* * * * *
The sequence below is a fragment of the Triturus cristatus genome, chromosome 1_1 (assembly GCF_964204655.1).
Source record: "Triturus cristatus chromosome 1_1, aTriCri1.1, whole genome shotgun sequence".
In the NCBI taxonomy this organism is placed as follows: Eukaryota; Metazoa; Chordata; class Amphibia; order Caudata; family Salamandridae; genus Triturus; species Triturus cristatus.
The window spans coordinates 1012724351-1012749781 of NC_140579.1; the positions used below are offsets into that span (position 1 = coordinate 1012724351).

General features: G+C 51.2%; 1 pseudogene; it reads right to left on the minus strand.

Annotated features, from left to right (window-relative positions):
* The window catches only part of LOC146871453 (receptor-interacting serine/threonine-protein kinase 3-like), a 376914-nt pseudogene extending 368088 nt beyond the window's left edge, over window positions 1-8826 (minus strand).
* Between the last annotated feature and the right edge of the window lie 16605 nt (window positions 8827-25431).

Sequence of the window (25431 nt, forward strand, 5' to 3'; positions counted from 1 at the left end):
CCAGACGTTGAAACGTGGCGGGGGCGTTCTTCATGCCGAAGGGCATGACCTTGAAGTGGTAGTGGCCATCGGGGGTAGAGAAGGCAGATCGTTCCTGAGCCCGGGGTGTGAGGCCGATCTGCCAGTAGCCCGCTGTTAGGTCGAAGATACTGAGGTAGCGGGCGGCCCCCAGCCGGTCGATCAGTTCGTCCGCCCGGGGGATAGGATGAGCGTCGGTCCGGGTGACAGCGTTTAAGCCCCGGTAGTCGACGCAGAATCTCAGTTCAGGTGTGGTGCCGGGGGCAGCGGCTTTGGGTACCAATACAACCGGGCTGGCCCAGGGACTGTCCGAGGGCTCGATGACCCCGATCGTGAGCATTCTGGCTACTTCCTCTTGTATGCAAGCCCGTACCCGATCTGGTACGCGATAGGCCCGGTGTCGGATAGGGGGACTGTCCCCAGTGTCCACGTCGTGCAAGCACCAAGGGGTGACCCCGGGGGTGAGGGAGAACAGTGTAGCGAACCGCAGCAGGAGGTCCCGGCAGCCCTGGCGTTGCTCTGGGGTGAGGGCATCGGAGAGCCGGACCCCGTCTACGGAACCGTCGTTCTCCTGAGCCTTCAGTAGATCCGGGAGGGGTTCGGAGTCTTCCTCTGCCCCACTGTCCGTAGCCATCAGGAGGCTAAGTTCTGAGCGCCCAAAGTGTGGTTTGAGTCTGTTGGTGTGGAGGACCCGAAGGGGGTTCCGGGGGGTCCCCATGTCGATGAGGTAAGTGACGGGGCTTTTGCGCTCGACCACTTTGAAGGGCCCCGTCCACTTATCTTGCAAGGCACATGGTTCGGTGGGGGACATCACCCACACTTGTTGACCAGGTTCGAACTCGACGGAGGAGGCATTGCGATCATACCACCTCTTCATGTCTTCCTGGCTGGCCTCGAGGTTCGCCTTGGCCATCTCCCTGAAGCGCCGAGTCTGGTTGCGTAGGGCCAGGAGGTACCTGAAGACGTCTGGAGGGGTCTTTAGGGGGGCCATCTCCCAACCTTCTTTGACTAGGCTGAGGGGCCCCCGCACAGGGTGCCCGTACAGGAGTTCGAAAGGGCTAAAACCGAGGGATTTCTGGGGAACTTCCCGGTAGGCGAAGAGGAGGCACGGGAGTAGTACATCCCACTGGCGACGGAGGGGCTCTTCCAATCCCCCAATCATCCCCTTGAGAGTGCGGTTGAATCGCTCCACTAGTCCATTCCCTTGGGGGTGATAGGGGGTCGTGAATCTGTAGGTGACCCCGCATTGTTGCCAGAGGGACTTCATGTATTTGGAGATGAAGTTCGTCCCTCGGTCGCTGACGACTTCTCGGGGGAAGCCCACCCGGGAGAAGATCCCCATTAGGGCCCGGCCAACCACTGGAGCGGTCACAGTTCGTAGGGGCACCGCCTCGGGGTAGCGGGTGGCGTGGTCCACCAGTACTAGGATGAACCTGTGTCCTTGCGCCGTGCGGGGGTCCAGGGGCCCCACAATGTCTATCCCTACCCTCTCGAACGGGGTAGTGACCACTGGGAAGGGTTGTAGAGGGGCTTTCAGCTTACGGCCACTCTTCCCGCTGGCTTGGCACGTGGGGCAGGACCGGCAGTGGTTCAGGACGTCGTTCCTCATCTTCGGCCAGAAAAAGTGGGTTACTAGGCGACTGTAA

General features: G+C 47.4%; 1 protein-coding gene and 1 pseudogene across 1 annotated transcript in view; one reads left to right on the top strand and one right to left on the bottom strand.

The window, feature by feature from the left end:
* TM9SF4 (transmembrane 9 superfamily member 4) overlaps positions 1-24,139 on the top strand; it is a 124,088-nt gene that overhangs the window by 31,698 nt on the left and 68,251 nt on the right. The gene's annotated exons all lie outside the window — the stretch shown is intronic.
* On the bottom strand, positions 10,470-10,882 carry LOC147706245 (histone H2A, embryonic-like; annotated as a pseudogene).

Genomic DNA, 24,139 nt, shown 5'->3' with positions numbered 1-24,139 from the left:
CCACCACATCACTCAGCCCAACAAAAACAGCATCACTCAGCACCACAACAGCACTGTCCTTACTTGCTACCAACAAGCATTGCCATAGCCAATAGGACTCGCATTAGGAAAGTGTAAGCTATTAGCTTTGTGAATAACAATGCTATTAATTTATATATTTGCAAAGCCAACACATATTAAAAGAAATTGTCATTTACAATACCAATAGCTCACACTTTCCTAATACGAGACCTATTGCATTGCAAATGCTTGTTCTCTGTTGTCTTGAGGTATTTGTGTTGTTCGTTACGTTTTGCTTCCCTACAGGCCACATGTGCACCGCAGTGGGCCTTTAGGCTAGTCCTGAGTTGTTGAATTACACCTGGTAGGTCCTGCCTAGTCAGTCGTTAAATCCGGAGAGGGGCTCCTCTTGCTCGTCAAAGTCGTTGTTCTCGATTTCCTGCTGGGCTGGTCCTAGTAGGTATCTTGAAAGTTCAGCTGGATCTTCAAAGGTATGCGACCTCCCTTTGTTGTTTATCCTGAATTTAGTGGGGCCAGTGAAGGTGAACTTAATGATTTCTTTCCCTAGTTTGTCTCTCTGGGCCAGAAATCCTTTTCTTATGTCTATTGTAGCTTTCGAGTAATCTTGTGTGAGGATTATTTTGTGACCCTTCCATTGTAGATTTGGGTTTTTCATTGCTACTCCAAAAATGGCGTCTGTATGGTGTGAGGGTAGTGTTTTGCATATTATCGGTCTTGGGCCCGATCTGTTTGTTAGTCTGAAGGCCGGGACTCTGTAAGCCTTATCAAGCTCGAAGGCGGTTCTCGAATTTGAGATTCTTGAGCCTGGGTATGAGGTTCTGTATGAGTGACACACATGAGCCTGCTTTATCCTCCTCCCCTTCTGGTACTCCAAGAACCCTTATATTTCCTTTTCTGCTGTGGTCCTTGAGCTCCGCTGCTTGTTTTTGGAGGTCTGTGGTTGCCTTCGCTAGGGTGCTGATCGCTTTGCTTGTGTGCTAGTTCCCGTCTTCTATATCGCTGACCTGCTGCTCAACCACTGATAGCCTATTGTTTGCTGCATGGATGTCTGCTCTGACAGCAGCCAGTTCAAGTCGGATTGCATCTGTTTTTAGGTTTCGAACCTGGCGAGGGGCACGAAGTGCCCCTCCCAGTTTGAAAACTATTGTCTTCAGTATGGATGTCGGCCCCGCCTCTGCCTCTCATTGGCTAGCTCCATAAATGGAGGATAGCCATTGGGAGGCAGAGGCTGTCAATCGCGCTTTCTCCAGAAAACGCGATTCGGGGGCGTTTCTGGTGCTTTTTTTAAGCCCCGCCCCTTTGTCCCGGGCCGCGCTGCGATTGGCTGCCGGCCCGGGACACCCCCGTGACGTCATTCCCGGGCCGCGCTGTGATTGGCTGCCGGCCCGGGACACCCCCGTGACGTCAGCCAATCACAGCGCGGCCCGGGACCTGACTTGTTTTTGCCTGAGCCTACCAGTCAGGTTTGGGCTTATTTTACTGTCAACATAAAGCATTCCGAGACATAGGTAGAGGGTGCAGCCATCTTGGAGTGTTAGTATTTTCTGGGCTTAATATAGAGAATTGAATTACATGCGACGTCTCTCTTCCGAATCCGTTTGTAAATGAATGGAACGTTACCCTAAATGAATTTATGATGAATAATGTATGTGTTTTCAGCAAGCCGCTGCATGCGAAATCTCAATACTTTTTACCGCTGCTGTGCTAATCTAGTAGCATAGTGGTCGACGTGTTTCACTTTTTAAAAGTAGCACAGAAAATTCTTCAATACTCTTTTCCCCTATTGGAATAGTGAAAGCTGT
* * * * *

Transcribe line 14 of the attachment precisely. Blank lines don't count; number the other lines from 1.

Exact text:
* On the bottom strand, positions 10,470-10,882 carry LOC147706245 (histone H2A, embryonic-like; annotated as a pseudogene).